Remember, you will need to submit a self-assessment tax return and pay income tax on any extra money you make. The government website offers a section to 'check additional income tax' (opens in new tab) has more information and guidance on this.
6. Save in the right place
If you’re a first-time buyer aged between 18 and 39, you are eligible to open up a Lifetime ISA account. ‘You can pay up to £4,000 each tax year into the account,’ explains Brian Murphy, head of lending at Mortgage Advice Bureau. ‘The government then adds a 25 per cent bonus (£1,000 maximum) on top.’
The cash must remain in the account until you exchange on your first property. Bear in mind that the ISA limit of £4,000 counts towards your annual ISA limit, which is £20,000 for the 2021 to 2022 tax year. Plus you can only pay into your Lifetime ISA account until you’re 50.
7. Consider buying with friends
If you're worried about how to save for a house on your own, sharing the cost of buying a house with friends or family can make the house-buying process more affordable, as well as reducing the cost of living once you’ve moved in.
There are many legal factors to consider, such as whether to go for a joint mortgage or to own the property as tenants-in-common or joint tenants, so take professional advice. And think about the nature of your friendship with your co-buyer – are they the right person to make possibly one of the biggest investments of your life with?
8. Get help from you family
Nearly half of all first-time buyer transactions this year are being financed by the bank of mum and dad according to analysis from property group Savills. If you are in a fortunate position to have parents or another relative or family friend who can help out financially, it’s a great way to get on the housing ladder.
‘Both the buyer and the family member will have to sign a gifted deposit letter or a deed of gift to confirm that the money does not need to be repaid,’ says Brian. ‘The person providing the gift may also be required to provide a bank statement as proof of where the money came from.’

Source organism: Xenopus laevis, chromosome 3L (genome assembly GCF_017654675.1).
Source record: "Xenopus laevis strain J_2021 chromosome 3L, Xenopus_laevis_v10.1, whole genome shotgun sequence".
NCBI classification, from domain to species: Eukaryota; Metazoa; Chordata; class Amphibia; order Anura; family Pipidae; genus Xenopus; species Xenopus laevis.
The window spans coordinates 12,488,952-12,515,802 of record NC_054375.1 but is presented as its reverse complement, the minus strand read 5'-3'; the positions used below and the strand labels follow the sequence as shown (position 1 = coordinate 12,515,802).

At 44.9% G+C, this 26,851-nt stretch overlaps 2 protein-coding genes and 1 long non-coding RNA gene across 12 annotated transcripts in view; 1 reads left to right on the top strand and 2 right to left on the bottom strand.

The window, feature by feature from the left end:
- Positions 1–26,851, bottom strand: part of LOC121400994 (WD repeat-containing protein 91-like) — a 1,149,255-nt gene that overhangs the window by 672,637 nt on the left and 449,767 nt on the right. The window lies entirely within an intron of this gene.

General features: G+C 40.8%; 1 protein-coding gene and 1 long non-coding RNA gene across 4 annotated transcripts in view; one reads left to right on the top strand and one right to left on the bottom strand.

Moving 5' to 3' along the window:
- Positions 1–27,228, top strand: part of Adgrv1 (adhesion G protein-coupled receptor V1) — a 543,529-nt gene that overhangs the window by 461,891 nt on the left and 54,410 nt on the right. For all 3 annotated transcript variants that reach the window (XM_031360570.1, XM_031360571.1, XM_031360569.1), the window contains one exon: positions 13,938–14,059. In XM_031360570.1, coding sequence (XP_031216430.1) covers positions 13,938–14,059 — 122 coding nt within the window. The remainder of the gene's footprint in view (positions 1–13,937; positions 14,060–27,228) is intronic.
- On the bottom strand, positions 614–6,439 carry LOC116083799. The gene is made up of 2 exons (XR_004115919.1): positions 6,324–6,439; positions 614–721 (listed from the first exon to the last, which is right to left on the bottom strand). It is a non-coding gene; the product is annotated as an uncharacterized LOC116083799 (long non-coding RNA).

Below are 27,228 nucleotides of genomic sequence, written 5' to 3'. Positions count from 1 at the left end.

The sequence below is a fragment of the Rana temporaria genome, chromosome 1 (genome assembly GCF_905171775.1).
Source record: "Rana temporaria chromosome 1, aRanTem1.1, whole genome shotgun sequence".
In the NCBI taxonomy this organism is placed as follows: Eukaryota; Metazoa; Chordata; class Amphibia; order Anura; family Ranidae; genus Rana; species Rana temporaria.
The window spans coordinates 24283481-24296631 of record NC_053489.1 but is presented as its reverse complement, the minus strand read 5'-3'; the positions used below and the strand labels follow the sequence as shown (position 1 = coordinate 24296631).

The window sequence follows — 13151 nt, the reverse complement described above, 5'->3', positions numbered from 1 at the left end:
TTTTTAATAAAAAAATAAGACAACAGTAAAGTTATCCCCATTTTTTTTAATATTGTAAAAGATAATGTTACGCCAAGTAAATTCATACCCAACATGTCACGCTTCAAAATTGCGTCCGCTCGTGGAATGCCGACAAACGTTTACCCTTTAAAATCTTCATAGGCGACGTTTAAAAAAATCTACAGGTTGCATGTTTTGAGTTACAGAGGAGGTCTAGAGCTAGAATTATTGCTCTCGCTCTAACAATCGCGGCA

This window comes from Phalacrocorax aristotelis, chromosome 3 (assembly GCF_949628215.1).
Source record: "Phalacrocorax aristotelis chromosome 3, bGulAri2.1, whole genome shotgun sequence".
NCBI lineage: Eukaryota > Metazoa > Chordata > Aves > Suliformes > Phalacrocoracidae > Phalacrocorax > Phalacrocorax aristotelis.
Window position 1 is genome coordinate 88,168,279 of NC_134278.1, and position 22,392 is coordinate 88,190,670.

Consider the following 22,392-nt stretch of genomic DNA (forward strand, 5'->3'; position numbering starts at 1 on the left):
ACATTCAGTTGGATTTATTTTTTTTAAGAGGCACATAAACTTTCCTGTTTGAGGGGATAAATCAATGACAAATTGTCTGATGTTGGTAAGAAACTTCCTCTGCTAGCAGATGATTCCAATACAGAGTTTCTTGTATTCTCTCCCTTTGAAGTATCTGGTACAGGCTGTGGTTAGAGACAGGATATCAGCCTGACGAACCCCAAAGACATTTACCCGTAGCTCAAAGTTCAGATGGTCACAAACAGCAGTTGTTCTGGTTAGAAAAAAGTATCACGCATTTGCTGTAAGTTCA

You could use this extra money also to help fund your Solicitor fees for buying a house, because that's an added cost to cover in addition to the deposit.
9. Look into shared ownership
Shared ownership allows first-time buyers the opportunity to buy a share in a home while paying rent on the rest. It can frequently work out cheaper than renting an equivalent property. You also only need a fraction of the deposit that you would usually pay on the open market, because you only need to pay a deposit on the share of the property that you own.
The amount required for a deposit varies between developments, but is typically between 5 and 10 per cent. So, if you’re buying a 25 per cent share of a property worth £300,000, the value of your share is £75,000 and a 5 per cent deposit is £3,750.
10. Consider a Help to Buy equity loan
If you’re a first-time buyer in England, you can apply for a Help to Buy: Equity loan from the government that you can put towards the cost of buying a newly-built home costing between £186,100 and £600,000 (the amount varies depending on where in England you’re buying).
The scheme began this year and will run until 2023. The amount you can borrow is a minimum 5 per cent up to 20 per cent of the cost of a new-build home, or 40 per cent if you’re buying in London. You don’t have to pay interest on the loan for the first five years. Buyers must contribute a 5 per cent cash deposit and arrange a mortgage on the remainder of the sale price.
Sophie Vening is a freelance journalist and editor with more than 16 years’ experience writing about homes and properties. She’s worked for some of the UK’s leading interiors, self-build and property titles including, Grand Designs, Ideal Home, House Beautiful, Build It, The Metro Homes & Property and The Evening Standard Homes & Property.
She enjoys writing about complex issues in an easy-to-understand way.